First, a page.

Facebook post - Badger High School

Lake Geneva school officials posted this Facebook announcement Nov. 20 announcing early dismissal of two schools because of a threat. (File photo/Regional News)

Students at two Lake Geneva schools were sent home early Nov. 20 after what officials described as a threat of a school shooting.

Classes were dismissed and extracurricular activities were canceled at Badger High School and Lake Geneva Middle School on the final day before the Thanksgiving holiday break.

School Superintendent Jim Gottinger reported that a message of “Shoot 2:30” was found inside a restroom stall at Badger.

It was similar to messages with bomb threats found written on restroom walls in recent weeks at Big Foot High School and Sharon Elementary School.

Badger High classes were scheduled to resume Nov. 26 after the holiday break, and Gottinger urged parents to talk with their children about threatening violence at school.

“Please have discussions with your student(s) about the seriousness that comes with actions such as the events of November 20,” he wrote. “This is not anything that can be considered a ‘joke’ or a ‘prank.’”

Lake Geneva police were working with school district officials to try to determine who was responsible for the threat.

In his Nov. 24 letter to parents, Gottinger wrote that the situation began Nov. 19 when police received a report of a threat against Badger. The report was determined to be not credible.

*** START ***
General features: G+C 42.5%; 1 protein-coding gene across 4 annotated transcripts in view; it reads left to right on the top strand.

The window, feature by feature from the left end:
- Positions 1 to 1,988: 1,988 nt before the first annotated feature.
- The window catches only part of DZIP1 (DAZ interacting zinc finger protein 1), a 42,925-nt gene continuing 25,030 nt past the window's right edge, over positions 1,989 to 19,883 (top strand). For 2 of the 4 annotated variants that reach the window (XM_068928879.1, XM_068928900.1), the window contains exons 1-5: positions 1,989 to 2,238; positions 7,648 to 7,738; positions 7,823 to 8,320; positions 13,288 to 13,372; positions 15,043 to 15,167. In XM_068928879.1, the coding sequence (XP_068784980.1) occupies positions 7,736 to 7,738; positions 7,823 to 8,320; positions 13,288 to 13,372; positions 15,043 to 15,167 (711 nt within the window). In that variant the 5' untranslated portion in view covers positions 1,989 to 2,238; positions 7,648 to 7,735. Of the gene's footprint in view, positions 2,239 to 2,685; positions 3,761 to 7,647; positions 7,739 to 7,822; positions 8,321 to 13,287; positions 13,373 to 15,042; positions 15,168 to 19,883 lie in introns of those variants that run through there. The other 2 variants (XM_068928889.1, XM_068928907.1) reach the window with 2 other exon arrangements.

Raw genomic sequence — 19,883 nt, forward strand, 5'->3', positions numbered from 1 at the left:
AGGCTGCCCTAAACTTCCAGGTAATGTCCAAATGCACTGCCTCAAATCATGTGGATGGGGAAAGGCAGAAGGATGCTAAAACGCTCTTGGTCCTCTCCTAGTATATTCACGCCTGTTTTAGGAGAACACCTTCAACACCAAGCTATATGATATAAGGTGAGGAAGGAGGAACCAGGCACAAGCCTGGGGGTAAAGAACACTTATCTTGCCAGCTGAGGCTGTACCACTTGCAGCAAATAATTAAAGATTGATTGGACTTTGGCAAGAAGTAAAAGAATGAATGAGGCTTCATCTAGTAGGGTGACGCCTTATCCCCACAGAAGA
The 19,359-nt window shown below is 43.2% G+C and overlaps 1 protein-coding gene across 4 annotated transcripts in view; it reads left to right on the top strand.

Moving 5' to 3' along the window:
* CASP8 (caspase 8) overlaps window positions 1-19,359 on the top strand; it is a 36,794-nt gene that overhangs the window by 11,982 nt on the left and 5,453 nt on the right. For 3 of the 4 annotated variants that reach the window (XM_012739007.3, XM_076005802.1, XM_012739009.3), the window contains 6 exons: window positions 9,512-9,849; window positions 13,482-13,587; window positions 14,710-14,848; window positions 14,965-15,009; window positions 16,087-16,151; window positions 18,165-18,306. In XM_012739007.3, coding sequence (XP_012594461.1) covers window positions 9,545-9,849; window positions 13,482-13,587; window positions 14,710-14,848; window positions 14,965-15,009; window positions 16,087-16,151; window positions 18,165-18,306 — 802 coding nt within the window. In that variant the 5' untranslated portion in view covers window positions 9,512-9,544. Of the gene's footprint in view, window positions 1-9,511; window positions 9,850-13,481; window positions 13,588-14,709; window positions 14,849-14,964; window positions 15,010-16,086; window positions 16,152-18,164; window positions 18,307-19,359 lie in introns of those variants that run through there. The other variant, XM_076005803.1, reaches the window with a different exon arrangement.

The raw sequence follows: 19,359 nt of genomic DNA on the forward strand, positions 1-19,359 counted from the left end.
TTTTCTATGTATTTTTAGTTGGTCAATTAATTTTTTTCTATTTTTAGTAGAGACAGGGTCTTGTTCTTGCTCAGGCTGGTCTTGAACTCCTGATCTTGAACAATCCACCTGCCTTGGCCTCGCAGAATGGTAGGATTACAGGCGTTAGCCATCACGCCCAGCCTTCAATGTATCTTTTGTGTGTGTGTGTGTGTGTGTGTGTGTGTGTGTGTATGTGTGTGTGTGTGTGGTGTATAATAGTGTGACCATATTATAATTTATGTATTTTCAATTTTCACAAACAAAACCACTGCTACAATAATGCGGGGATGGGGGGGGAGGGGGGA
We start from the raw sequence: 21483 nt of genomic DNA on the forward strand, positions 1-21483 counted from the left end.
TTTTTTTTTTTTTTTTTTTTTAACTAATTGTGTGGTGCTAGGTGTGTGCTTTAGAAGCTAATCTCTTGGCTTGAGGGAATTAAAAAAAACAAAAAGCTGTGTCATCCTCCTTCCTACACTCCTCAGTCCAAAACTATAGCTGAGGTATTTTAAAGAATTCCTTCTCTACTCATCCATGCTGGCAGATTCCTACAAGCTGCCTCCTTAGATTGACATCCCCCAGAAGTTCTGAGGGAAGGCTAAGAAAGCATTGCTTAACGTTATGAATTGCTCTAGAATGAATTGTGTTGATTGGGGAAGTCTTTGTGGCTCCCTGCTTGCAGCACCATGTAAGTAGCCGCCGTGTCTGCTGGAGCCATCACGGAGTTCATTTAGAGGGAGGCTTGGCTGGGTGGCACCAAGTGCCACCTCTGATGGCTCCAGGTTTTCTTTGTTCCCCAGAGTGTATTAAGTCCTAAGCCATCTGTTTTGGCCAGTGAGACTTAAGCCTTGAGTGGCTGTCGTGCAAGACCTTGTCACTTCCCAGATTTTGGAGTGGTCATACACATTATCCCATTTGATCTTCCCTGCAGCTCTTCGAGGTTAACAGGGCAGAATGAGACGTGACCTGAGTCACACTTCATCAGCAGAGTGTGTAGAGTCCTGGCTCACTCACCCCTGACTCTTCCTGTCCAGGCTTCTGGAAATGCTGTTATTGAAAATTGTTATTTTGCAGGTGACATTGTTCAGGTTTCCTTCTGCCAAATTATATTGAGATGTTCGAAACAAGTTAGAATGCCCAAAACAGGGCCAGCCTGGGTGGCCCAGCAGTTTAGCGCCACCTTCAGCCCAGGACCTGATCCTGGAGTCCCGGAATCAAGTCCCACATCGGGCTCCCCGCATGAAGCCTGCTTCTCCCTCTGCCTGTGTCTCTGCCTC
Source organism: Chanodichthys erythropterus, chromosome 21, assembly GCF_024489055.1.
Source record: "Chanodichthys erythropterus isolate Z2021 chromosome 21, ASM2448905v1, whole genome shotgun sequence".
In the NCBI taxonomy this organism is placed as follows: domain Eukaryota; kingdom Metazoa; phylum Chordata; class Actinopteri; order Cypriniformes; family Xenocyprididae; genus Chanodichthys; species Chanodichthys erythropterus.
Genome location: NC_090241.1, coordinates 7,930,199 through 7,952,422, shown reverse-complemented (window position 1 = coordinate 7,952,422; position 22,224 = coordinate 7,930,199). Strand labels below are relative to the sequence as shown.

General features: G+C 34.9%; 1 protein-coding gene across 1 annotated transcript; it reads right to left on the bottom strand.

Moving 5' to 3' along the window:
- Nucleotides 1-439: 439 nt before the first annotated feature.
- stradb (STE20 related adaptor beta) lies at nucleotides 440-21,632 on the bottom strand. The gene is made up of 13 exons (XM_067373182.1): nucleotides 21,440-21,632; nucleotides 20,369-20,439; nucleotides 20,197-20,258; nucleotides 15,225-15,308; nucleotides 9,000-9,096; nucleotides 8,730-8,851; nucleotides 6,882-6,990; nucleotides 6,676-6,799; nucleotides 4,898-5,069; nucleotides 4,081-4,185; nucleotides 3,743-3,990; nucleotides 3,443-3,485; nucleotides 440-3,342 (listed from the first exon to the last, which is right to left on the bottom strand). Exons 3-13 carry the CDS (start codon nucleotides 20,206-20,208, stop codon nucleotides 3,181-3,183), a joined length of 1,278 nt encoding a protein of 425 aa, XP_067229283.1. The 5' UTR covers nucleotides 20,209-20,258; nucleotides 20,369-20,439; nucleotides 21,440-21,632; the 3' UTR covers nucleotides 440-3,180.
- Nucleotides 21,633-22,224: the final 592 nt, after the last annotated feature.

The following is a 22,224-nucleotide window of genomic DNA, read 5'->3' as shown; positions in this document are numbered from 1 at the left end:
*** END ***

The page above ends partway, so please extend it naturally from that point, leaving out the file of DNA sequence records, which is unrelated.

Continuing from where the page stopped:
After another report on the morning of Nov. 20 of a threatened shooting, officials stepped up police patrols at Badger. When the restroom wall message was found about 1:30 p.m., officials decided to send students home early.

Although there was no threat involving Lake Geneva Middle School, Gottinger said, students there were dismissed early, too, because of the logistics of the school bus schedule.

Early dismissal occurred at 2:15 p.m. at the high school and 2:30 p.m. at the middle school.

The Lake Geneva Police Department was offering a $500 reward to anyone with information that leads to a conviction of a suspect in the threat incident.

Gottinger said he feels optimistic that school and police officials will be able to “find the perpetrator of this hoax and impose the highest level of consequences that such a disruption requires.”